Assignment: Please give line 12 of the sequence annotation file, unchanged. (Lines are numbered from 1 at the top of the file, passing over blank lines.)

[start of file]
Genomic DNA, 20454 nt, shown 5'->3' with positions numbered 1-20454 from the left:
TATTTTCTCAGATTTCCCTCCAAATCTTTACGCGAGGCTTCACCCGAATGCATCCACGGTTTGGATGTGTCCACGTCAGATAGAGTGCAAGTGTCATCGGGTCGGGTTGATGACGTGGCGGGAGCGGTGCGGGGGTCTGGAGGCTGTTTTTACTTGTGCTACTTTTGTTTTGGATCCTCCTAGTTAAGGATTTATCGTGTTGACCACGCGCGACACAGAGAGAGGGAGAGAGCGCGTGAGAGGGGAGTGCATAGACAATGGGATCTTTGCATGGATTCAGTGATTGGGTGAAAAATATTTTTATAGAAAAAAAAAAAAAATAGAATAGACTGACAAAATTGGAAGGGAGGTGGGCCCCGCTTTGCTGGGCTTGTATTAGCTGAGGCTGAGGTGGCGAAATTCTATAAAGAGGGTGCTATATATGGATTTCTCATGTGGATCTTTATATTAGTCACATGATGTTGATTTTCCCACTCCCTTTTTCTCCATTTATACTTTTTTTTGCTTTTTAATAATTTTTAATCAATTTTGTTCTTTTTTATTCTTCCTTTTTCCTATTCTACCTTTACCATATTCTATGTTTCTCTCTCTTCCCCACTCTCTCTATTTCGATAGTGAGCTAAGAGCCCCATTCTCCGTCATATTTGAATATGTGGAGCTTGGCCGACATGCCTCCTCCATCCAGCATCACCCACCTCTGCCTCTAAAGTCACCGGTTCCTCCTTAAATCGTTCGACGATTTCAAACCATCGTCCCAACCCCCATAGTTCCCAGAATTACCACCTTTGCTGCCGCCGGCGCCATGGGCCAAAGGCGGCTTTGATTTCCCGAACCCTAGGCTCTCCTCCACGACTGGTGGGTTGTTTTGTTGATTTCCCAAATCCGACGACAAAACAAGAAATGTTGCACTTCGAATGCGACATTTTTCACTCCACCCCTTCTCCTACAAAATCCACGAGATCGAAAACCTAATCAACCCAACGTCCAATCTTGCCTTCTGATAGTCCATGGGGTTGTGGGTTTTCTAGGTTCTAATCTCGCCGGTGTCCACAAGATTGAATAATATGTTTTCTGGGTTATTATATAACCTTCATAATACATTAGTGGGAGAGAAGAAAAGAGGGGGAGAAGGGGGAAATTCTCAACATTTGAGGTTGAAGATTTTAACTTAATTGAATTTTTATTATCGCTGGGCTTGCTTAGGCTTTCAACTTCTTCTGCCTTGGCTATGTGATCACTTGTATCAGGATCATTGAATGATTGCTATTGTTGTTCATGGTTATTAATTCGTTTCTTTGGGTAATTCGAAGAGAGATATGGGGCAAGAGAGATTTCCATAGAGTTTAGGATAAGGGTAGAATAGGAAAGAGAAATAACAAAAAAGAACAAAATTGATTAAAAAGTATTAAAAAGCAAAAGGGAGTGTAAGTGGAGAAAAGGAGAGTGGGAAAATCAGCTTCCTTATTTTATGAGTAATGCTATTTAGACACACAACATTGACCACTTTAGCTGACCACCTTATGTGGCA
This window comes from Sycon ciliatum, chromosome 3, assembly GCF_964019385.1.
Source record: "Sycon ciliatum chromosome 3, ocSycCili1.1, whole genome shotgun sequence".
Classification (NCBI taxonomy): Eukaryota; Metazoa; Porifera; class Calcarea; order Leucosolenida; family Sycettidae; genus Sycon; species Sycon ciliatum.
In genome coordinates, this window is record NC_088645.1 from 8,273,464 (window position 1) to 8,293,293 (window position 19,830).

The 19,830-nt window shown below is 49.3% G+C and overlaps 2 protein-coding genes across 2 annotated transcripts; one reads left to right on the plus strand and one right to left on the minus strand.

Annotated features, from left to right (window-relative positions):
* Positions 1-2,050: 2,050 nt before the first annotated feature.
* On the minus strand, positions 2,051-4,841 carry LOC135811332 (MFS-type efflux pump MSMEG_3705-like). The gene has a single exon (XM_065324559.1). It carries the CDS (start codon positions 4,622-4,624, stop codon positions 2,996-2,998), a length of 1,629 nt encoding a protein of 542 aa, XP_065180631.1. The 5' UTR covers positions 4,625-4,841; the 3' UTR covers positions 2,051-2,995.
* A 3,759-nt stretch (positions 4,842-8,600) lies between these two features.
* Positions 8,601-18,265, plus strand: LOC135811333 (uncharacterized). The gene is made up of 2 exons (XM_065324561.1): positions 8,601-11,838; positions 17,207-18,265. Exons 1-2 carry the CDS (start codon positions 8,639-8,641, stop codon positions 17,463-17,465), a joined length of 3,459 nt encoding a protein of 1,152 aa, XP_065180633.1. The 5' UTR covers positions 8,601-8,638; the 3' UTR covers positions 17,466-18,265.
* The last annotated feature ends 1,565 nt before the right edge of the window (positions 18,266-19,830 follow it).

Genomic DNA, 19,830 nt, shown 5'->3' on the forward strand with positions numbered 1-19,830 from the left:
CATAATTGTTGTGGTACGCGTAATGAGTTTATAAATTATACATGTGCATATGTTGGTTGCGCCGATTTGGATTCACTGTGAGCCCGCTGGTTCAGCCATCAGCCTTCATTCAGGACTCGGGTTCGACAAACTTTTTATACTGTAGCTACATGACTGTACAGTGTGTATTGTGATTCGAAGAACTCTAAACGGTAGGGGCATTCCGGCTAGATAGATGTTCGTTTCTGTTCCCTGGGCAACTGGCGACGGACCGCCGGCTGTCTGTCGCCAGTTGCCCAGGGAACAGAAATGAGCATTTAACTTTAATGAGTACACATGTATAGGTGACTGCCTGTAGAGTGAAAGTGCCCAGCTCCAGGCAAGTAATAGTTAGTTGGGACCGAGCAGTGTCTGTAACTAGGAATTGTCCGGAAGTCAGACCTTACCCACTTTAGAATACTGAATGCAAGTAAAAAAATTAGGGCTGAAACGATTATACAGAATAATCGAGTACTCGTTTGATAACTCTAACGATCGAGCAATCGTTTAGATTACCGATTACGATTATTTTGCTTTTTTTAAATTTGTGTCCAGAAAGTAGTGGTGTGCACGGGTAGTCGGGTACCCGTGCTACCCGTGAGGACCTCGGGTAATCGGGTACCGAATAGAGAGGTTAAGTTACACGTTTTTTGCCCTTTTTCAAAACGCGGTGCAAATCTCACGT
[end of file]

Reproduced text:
* Positions 8,601-18,265, plus strand: LOC135811333 (uncharacterized). The gene is made up of 2 exons (XM_065324561.1): positions 8,601-11,838; positions 17,207-18,265. Exons 1-2 carry the CDS (start codon positions 8,639-8,641, stop codon positions 17,463-17,465), a joined length of 3,459 nt encoding a protein of 1,152 aa, XP_065180633.1. The 5' UTR covers positions 8,601-8,638; the 3' UTR covers positions 17,466-18,265.